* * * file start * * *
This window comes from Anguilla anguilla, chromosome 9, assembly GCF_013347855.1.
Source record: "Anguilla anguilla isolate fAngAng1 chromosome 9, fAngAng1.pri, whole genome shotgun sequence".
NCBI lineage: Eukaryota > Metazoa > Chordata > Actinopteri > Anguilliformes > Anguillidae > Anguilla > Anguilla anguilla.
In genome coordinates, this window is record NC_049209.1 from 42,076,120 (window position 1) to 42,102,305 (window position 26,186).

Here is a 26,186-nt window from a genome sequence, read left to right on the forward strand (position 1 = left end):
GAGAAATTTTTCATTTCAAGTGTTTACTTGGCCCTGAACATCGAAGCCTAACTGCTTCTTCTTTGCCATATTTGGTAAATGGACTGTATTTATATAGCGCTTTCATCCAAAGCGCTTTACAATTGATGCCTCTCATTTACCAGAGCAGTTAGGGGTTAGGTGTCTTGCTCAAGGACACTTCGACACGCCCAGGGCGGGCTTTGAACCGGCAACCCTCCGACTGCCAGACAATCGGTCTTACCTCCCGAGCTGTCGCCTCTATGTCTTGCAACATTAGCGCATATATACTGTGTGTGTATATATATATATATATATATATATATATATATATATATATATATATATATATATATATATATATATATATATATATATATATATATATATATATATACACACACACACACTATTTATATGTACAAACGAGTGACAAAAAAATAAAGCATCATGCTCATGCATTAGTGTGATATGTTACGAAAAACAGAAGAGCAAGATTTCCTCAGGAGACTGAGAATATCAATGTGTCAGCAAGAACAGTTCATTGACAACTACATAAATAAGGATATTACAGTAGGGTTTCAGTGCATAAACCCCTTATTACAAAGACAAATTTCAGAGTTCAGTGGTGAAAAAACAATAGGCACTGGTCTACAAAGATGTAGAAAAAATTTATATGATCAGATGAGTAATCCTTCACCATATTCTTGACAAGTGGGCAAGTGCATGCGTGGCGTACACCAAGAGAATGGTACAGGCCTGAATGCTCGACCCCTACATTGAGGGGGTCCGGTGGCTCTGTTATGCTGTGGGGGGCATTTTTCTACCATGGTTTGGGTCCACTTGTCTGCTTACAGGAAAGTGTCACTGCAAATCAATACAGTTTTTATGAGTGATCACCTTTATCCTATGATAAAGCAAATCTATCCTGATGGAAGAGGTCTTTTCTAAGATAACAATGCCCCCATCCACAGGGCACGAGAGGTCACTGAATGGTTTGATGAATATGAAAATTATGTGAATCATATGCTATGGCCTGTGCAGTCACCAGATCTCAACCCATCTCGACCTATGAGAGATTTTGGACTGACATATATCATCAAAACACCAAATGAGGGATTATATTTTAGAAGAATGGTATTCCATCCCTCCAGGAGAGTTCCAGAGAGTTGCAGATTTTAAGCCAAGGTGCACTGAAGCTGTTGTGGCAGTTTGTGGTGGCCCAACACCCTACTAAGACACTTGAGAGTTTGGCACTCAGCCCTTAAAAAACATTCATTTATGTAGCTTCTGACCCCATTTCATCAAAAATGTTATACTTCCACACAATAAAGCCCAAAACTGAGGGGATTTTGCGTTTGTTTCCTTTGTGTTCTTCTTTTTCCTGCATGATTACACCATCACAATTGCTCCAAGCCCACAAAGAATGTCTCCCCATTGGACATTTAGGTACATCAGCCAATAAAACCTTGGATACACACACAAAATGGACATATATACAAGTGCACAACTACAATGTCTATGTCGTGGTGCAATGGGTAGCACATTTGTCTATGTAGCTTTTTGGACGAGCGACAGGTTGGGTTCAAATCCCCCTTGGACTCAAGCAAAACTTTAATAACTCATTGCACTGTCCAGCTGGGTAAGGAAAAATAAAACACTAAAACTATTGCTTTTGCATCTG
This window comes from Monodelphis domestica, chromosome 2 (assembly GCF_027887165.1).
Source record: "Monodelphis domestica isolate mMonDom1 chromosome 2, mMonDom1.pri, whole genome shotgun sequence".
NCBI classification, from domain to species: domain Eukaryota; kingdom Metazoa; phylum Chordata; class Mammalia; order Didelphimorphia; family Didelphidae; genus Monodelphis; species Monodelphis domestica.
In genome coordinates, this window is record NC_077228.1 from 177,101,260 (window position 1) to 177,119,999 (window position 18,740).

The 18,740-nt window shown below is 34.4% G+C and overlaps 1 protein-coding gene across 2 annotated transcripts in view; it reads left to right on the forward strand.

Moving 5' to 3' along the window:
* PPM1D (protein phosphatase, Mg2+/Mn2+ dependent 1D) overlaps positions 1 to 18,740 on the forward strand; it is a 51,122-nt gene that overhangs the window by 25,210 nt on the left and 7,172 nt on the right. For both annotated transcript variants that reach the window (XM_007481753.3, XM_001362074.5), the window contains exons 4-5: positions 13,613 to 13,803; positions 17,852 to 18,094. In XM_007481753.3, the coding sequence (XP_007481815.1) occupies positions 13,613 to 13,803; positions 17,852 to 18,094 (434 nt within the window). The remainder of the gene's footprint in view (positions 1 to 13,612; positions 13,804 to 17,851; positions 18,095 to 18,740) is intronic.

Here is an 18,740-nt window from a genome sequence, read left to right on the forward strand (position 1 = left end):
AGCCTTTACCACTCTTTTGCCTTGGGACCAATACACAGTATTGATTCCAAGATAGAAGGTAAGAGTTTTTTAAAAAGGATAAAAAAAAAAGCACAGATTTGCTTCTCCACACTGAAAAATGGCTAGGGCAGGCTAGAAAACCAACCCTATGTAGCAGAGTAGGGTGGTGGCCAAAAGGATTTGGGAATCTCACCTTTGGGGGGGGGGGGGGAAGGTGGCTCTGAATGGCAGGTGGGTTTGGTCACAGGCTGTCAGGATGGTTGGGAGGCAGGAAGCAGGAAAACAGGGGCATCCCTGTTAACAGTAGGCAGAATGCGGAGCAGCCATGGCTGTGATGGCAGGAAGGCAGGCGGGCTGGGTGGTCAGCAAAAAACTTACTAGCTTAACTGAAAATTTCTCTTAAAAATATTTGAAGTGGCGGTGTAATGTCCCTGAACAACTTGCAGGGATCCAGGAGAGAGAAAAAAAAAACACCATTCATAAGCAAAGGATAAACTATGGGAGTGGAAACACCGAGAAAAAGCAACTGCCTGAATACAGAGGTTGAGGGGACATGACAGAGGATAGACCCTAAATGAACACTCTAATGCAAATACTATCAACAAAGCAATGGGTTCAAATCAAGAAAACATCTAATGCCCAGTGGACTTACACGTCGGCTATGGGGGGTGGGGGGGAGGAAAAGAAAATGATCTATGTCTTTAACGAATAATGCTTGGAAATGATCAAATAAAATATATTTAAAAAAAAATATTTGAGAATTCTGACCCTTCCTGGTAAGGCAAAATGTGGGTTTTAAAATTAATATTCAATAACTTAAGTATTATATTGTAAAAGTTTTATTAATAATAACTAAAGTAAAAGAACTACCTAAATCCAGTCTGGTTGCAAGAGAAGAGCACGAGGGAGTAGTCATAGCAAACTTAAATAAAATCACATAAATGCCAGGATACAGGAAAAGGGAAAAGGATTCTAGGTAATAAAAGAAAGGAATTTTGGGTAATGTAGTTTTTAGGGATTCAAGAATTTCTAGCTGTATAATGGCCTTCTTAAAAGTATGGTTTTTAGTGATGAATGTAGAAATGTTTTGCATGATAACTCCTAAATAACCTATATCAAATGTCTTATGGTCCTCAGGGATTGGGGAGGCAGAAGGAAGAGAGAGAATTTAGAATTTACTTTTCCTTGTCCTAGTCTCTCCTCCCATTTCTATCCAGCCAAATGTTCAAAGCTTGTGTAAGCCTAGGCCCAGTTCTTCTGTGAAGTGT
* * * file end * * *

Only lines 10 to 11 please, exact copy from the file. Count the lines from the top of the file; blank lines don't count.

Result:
In genome coordinates, this window is record NC_077228.1 from 177,101,260 (window position 1) to 177,119,999 (window position 18,740).

The 18,740-nt window shown below is 34.4% G+C and overlaps 1 protein-coding gene across 2 annotated transcripts in view; it reads left to right on the forward strand.